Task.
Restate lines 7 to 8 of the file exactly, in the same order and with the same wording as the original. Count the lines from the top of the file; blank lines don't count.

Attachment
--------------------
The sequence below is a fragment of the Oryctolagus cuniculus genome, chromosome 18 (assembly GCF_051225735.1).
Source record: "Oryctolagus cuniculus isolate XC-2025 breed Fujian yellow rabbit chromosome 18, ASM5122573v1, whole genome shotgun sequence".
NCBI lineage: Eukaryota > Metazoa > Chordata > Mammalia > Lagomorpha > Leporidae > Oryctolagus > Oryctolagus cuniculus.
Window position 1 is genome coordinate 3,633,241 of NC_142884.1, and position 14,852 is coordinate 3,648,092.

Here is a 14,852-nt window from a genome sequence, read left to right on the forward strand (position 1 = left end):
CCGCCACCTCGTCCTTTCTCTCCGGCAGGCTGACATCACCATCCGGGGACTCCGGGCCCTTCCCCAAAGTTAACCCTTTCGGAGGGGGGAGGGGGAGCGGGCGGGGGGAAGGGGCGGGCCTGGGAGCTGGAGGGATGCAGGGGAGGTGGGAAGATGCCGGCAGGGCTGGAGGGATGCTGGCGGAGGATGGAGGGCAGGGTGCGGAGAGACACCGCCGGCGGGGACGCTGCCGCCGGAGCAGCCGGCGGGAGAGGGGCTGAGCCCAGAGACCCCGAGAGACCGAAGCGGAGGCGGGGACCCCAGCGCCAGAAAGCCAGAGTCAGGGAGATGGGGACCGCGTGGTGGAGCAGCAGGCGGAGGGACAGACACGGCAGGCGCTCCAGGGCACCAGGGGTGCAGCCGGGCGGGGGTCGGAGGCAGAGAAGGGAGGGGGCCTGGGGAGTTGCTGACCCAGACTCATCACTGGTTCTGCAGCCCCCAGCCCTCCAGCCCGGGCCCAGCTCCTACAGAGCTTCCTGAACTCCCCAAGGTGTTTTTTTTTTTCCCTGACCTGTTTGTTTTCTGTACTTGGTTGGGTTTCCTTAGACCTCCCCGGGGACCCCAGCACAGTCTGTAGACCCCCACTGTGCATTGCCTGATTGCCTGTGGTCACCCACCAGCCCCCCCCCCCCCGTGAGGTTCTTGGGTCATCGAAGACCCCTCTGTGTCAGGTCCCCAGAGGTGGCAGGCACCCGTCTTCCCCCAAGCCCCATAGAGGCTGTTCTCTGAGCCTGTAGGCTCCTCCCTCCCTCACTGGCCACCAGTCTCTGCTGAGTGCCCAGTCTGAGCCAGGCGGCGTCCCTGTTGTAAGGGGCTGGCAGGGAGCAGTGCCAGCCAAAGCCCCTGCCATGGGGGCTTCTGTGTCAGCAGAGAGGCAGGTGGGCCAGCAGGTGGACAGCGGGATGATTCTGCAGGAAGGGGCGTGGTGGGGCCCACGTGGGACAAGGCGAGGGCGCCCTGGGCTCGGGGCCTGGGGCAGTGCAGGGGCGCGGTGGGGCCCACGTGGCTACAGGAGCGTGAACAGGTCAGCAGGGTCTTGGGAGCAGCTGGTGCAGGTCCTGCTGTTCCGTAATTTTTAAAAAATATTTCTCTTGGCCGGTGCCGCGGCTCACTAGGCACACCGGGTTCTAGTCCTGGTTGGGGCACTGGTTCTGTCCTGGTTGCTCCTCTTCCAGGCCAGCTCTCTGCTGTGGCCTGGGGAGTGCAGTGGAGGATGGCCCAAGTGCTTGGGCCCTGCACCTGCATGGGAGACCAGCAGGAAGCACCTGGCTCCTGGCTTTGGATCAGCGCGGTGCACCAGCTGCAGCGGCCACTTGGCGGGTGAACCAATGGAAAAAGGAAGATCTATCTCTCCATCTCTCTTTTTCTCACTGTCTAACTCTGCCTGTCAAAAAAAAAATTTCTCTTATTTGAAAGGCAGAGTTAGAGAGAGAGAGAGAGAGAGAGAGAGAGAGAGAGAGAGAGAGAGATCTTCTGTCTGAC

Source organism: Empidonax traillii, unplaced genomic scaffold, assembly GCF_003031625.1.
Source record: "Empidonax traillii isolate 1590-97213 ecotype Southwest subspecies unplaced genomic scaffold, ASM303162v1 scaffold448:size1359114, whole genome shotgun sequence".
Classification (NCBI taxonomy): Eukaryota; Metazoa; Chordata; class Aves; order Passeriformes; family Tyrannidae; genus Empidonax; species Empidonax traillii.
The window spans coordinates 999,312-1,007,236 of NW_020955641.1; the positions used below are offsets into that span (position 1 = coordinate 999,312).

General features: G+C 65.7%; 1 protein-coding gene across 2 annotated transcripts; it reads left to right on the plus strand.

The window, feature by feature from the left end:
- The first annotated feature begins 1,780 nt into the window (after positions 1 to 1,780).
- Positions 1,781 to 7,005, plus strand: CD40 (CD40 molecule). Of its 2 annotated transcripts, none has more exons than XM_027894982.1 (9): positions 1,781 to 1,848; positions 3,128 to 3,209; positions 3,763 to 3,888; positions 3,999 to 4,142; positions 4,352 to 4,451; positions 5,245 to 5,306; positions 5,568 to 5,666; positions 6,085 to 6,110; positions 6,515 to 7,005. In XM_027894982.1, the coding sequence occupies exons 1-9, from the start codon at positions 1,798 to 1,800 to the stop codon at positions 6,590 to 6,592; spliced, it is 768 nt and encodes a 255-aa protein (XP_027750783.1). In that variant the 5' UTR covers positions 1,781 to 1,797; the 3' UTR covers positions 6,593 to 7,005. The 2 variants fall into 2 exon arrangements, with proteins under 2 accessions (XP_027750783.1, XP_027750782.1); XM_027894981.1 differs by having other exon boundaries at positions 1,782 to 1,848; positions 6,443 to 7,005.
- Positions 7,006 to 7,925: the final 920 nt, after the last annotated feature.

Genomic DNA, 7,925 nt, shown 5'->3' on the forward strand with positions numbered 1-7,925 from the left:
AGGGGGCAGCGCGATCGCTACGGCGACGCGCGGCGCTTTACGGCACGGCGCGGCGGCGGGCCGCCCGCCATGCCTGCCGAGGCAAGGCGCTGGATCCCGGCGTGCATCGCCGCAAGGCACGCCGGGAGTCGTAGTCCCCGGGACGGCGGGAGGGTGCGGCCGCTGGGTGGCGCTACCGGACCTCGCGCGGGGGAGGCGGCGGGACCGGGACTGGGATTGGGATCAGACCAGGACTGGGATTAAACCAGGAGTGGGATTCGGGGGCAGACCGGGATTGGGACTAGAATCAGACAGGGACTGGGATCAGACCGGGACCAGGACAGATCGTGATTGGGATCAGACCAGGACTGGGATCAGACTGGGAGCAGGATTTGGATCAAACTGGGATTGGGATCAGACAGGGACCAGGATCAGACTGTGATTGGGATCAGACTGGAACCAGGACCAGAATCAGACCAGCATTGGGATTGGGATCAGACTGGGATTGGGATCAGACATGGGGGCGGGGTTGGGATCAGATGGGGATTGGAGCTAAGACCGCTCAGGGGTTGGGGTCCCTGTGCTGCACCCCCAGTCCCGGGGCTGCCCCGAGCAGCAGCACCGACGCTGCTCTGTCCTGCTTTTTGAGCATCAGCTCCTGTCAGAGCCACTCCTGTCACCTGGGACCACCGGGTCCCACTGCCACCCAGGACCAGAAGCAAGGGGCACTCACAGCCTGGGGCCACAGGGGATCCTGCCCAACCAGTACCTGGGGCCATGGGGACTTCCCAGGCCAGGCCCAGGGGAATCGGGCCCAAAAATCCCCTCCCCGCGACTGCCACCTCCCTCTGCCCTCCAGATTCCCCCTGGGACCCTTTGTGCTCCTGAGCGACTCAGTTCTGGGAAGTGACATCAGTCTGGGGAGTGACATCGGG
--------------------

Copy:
Source organism: Empidonax traillii, unplaced genomic scaffold, assembly GCF_003031625.1.
Source record: "Empidonax traillii isolate 1590-97213 ecotype Southwest subspecies unplaced genomic scaffold, ASM303162v1 scaffold448:size1359114, whole genome shotgun sequence".